More on the Budget
An observation on how Wayne Swan’s budget attacks middle-class welfare was made on ABC Radio National this morning by a spokesperson for the free market think tank, the Centre for Independent Studies. This is how the argument runs. Howard’s concessions for well-off families – a mere two percent of them – distorted the whole budgetary process. People continued to face higher than necessary income tax rates. The government extracted the money. The government then “churned” the money, returning it to support policies John Howard liked (stay at home mums was the main example). This policy of taxing and redistributing implies the government can make the best decision about how to spend your money. And it requires large numbers of public servants to oversee the exercise.
Better to lower the rate for all and allow people to choose how they want to spend it.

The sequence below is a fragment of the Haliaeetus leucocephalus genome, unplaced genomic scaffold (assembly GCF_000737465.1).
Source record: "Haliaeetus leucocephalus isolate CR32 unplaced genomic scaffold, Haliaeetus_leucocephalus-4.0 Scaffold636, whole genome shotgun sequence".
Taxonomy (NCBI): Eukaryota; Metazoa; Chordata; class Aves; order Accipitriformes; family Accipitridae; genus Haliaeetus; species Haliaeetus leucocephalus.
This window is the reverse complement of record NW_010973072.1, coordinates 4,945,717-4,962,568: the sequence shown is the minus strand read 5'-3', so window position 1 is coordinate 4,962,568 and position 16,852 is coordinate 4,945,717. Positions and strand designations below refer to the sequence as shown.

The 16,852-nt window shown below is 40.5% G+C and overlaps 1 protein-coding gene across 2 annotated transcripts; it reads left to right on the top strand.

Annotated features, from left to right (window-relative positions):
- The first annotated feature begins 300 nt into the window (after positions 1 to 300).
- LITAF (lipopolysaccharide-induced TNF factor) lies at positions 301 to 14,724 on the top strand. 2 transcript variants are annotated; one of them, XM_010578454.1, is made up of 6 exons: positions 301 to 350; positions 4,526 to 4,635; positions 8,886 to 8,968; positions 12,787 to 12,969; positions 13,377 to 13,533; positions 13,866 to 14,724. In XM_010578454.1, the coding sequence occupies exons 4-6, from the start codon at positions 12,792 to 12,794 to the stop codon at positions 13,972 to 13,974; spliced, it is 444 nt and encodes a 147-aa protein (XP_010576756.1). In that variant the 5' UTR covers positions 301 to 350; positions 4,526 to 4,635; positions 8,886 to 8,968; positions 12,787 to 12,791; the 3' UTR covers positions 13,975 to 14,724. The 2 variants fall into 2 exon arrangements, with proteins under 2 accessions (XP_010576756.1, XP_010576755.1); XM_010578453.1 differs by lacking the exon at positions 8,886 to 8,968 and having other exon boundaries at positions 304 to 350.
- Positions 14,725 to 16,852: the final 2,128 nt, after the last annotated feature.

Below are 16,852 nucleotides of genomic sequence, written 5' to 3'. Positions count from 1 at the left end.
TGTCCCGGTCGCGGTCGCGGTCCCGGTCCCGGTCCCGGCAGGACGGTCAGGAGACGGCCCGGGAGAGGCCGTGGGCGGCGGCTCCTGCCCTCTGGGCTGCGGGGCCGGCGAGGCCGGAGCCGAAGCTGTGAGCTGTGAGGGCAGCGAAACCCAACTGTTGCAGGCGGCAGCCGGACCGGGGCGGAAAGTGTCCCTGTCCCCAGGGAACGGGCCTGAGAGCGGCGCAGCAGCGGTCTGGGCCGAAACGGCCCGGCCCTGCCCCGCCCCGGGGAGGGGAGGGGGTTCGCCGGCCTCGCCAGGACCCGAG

Australia has had more flexible, robust budgets because we have had means-tested welfare. In most of Europe welfare payments are made on a universalist basis – no means-testing. That is the main explanation for the higher personal income tax rates you see in France, Germany and Scandinavia where ordinary income-earners are yielding over 50 percent of what they make to the government. Again, only two per cent of families fall into the category that is going to have their benefits, not abolished, but subject to the rate of indexation being frozen.
By opposing it Tony Abbot is signalling what is for him a characteristic lack of interest in economic reform. By the way, his budget reply speech had to be lower on economic content than that of any opposition leader in memory. I agree with him that it’s impossible for an opposition leader to bring down an alternative budget in 48 hours. But some attention to deficits, tax rates, social security and interest rates – rather than a re-run of his election speeches – would have been indicative of a bit more gravity.